* * *
"Honey, Denise says the witch will be here tomorrow to renew the concealment spells. Denise will be going out with her, so Sharon O'Neill, Wynn's mother, will pick you up after school."
"Okay," Ashe nodded and stared at his plate. He'd eaten two pork chops; he couldn't help himself. Maybe he was growing again, besides being able to turn. "Mom?" Ashe looked up at his mother.
"What, hon?" Adele asked.
"What happened to Old Harold? Did Dad say anything?" Ashe shivered, remembering the piles of ash in the floor from the previous evening. More and more he recalled that his dad might die the same way, leaving nothing behind except a scattering of grayish dust.
"It's not something I want to talk about right now," she said. "Finish your dinner; I'll wash up." She lifted her plate and walked to the kitchen sink. Ashe noticed she hadn't eaten much—perhaps she was thinking the same as Ashe.
"Mom, where did my name come from? Why did you choose it?"
"Your dad picked it out. Said it was from someone he knew."
"We're planning a service for James on Sunday. There'll be a smaller one afterward for Old Harold."
"Mom, we shouldn't be going to either one. Both of them should still be here."
"I know, honey. But we can't pull them back. We have to go on without them."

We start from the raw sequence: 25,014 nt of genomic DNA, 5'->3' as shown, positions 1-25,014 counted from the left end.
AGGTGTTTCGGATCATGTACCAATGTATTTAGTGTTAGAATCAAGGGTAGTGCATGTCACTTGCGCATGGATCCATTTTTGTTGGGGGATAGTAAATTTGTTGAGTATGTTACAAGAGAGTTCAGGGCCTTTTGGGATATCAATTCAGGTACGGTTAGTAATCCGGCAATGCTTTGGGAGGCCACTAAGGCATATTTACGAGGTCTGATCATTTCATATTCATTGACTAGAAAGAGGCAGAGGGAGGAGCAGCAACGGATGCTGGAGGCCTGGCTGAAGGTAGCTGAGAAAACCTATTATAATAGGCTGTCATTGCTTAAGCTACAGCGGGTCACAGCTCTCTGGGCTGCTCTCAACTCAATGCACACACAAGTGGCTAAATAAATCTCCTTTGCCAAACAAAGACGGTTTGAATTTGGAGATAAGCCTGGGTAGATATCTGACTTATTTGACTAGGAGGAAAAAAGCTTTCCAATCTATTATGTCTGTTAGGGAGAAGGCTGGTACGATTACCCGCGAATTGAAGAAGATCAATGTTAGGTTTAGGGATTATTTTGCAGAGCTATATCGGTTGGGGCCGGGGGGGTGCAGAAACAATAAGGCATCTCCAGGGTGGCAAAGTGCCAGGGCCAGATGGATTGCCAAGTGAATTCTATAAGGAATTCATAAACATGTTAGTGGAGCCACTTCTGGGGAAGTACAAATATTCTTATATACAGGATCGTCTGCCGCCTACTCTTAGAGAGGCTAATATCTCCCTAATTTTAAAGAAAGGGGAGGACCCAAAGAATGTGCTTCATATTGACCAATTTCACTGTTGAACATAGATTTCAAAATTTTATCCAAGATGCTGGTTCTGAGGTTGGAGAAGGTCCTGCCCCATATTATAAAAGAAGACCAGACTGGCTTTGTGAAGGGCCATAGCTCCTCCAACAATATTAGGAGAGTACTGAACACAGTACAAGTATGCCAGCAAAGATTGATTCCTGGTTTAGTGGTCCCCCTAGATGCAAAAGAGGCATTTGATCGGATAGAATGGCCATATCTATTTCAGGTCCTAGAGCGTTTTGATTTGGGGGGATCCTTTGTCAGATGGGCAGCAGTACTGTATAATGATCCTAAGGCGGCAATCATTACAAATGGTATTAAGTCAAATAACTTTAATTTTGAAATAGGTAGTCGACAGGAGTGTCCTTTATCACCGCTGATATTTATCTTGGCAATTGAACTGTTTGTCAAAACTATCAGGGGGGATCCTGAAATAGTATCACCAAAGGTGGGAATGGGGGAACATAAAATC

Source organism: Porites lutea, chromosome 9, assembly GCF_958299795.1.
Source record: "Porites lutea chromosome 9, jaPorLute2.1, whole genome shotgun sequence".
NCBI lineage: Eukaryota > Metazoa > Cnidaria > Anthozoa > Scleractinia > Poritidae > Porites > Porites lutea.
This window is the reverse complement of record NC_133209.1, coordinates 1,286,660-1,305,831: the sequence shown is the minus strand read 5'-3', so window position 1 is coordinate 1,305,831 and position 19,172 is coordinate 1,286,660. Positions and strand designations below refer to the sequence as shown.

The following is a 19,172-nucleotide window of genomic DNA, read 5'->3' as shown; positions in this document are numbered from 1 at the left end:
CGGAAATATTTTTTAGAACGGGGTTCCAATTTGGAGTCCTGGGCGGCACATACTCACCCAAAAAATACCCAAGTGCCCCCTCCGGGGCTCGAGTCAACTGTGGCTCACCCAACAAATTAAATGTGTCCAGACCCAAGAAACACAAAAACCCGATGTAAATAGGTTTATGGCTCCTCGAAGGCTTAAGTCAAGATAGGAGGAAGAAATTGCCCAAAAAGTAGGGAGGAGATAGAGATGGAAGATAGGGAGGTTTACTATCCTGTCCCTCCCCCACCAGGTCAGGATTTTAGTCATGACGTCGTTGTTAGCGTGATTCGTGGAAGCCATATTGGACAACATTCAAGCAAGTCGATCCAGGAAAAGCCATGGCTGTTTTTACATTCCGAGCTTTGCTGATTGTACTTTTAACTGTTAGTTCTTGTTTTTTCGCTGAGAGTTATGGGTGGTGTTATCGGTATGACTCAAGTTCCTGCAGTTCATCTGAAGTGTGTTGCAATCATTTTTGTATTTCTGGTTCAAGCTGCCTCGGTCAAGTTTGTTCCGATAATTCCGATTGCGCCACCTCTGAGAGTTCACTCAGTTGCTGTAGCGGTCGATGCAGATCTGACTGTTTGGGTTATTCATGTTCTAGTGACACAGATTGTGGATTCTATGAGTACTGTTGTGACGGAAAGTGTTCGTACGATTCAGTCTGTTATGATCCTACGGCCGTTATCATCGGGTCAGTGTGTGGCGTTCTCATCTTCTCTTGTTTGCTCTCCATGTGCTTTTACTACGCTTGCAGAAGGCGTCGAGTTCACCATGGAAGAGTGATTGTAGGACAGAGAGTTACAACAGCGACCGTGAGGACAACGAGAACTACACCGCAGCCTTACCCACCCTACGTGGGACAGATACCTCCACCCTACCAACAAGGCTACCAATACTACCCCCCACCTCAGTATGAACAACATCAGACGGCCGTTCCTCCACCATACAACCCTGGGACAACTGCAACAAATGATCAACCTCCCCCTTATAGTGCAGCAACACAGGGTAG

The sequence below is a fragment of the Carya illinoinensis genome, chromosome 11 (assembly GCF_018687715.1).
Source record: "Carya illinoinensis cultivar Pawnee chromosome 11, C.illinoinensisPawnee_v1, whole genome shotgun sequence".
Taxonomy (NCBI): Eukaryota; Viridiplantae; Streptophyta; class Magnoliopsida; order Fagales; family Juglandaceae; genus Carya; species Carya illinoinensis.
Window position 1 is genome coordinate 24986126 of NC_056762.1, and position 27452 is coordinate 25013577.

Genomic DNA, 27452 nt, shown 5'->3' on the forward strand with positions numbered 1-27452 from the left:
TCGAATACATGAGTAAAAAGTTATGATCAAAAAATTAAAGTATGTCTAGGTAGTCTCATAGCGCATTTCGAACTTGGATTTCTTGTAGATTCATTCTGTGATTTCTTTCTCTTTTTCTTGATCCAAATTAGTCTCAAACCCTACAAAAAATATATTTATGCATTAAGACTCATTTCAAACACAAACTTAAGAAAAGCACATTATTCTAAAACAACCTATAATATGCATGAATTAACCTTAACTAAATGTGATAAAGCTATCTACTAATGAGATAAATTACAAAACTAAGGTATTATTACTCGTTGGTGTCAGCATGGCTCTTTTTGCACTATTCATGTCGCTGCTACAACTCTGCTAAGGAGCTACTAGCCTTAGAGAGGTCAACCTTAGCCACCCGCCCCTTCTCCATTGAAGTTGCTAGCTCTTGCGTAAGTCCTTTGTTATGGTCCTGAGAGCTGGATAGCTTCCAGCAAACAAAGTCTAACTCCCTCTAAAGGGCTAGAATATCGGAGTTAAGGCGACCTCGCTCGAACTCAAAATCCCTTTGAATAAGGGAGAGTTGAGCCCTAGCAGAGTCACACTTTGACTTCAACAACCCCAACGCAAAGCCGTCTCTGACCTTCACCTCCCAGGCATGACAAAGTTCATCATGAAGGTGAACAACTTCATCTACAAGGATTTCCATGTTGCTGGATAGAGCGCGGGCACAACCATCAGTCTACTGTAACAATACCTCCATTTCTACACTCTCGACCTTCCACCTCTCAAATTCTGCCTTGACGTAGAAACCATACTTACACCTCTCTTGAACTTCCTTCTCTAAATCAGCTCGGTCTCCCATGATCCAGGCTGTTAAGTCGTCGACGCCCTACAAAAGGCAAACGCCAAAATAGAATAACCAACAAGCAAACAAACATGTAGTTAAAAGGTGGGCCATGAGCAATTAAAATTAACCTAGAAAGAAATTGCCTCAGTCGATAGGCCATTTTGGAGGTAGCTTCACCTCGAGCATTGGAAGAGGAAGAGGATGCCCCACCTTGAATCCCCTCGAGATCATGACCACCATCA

"Yeah. I'm done, Mom." Ashe took his plate to the sink.
"Only a little. And I wanted to start kicking around ideas for the essay contest."
"That's a good idea. The end of the school year is almost here. It's getting away from us, isn't it?"
"What happens to the essays after we turn them in? I've never gotten one back."
"Well, all the teachers vote on the winners. Ben Billings keeps them in a file somewhere, I think. Copies are sent back to the winners' parents. Jamie Waters' mother got a copy last year."
"But that's a copy and not the original?" Ashe persisted.
"I saw a copy, yes. Why are you so curious about this?"
"No reason. Sali wants to win this year, because his dad says he can buy a cell phone if he wins."
"Is that what this is about? You want us to promise a cell phone if you win?" Adele smiled at Ashe.
"Mom, a cell would be great."
"If you win, I'll mention it to your father."
* * *
"Sali, did your dad say anything about Old Harold?" Sali called later, while Ashe wrote and then crossed through potential essay subjects. His notebook was now littered with words obliterated forcefully with Ashe's favorite pen.
"No, dude. Even Marco asked, and Dad wouldn't tell him. He just clammed up and wouldn't talk."
"Dang." Ashe marked out human interaction, his pen nearly going through the paper when the notebook slipped on his knee. He'd braced it against his leg with one hand while holding the cordless in the other.
"But your dad and Cori's dad are supposed to plow the garden tomorrow night," Sali offered what little information he had.
"It was supposed to be done last night," Ashe pointed out.
"Yeah. I figure we'll be planting on Saturday, since James's funeral is Sunday."
"Old Harold's service is right after."
"Dude, I don't know if I want to go to that."
"Suit yourself, but you might learn some things you didn't know before."